I would be interested in knowing of any other 360 owners who have been unbanned from Xbox Live by using another system’s keyvault. I would think your system is also revoked.

  17. after i downgrade 2 x360 they did not sing in XBL but u can update the console via live …no ban code only storag device issue & invalid membership detail

    may due to LDV counter ??

  18. sasoseso: your console id is not at 0x9BA(in a flashtool keyvault) it is at 0x9BC. As xorloser said in a previous post ‘It is those 5 bytes you mentioned after the 16bit keysize field”. Also, I believe your console cert is signed as the kernal does Pkcs1 Verification. Just sayin.

  19. ah yer right, stupid flash tool kvs. Anyway I think changing anything in the console cert breaks the sig, xorloser could verify that.

  20. Yes H is correct. There is a signature over the first 0xA8 bytes of the Console Certificate (Key 0x36). This signature is 0x100 bytes in length and appears at offset 0xA8, therefore giving a console certificate size of 0x1A8 bytes. The signature is done with the private master key and verified with the public master key (Key 0x3C).

    Therefore changing any part of the Console Certificate renders it invalid. You could “swap” it for another correctly signed Console Certificate from another console, however then it will not match your other keys and MAC address. I plan on talking more about keys and keyvaults in the future, so stick around :)

  21. hi

    after i got 2 x360 revoked cuz i downgraded & update to 4532 with R6T3 in place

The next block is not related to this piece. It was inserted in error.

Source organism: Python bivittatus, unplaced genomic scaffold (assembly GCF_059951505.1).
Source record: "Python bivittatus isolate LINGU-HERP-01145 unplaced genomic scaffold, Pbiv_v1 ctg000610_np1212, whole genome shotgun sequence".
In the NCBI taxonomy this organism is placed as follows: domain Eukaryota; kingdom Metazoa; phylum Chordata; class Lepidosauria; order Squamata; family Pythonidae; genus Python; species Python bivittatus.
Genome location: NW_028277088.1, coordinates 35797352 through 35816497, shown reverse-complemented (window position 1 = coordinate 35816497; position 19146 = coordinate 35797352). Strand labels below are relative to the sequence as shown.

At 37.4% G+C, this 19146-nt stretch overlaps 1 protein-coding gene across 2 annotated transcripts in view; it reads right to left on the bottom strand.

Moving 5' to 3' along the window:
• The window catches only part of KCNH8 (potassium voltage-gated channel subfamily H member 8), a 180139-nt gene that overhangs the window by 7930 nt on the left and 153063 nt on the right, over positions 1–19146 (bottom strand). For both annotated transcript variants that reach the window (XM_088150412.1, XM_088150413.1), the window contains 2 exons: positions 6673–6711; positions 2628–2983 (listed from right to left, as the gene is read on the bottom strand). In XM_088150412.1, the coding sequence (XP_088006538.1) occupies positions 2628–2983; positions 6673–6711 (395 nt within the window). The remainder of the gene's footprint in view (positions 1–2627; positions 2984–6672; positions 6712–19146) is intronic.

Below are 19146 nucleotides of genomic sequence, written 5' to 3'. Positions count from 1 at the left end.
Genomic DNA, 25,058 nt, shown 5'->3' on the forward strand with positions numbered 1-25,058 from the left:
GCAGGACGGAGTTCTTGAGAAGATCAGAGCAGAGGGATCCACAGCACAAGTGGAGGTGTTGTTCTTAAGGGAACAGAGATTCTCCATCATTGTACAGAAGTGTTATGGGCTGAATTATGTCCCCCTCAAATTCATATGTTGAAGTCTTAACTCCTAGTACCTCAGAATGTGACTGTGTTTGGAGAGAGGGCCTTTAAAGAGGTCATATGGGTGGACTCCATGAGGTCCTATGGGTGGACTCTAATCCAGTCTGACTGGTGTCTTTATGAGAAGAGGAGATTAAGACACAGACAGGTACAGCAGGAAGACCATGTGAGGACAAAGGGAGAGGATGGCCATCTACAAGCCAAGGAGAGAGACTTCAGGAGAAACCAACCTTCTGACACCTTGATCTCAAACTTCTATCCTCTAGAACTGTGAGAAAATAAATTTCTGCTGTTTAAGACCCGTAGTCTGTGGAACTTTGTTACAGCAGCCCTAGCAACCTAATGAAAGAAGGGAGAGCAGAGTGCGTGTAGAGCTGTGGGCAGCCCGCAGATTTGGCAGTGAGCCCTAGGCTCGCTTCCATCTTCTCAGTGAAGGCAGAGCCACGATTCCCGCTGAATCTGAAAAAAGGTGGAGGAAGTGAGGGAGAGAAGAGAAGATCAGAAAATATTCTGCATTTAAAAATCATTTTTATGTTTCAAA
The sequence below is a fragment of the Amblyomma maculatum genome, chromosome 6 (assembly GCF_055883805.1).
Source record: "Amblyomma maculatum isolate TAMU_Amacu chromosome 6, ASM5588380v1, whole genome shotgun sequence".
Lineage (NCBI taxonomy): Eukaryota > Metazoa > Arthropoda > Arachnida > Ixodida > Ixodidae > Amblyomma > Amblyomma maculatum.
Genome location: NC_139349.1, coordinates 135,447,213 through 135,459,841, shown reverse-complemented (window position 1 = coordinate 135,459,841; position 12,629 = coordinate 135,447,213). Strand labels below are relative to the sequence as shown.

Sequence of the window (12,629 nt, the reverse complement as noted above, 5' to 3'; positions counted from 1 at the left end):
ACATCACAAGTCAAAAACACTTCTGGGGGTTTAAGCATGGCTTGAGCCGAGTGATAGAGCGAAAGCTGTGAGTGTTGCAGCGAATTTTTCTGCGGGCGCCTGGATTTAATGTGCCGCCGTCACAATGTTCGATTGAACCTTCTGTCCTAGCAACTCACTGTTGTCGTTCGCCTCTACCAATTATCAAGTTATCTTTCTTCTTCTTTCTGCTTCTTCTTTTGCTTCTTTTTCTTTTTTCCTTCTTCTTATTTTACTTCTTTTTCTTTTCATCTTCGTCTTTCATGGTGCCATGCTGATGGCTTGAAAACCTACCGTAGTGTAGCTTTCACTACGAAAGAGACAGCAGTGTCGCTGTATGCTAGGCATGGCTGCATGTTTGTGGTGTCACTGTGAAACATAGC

i tried 3rd console but this time i removed R6T3 update to 4532 extract cpu key. reinstall R6T3 . sign in to xbl no problem at all :-)

    now i am sure that LDV counter will lead to console revoked

  22. i think this revokation list may also be stored in profiles somehow. i had 2 systems revoked for sharing gamesaves but one of them never saw xbox live and had the original dashboard. i used to trade accounts with people to swap gamerscore, other profiles stopped loading on this system that has never seen live, the only profiles that would load were the ones created on it, or that the ones i tried to load were also added to the list, either way, how could a system that has never seen live and never recieved any of microsofts updates behave this way? something has to be stored in the profile as well

  23. Have you ever run a system update on this Xbox360? If you play a newly released game and your system hasn’t been updated it will often require an update before allowing that game to play. The update in this case is stored on the game disc. Even system updates installed this way or after downloading them on a PC and burning to a disc will still install the revocation list onto your console.

  24. Im revoked… i gonna be screwed??? I think so….all cuz of gamerscore..WOW

  25. [quote]
    If you have a hacked system, you can find and patch the revocation checks in 5 minutes.

    would u mind to explain this one please.

  26. Like the post says – if you have an xbox360 that runs hacked kernels and hypervisors, then it is a simple job to nop out the revocation check so that it will not be triggered even if you console is revoked.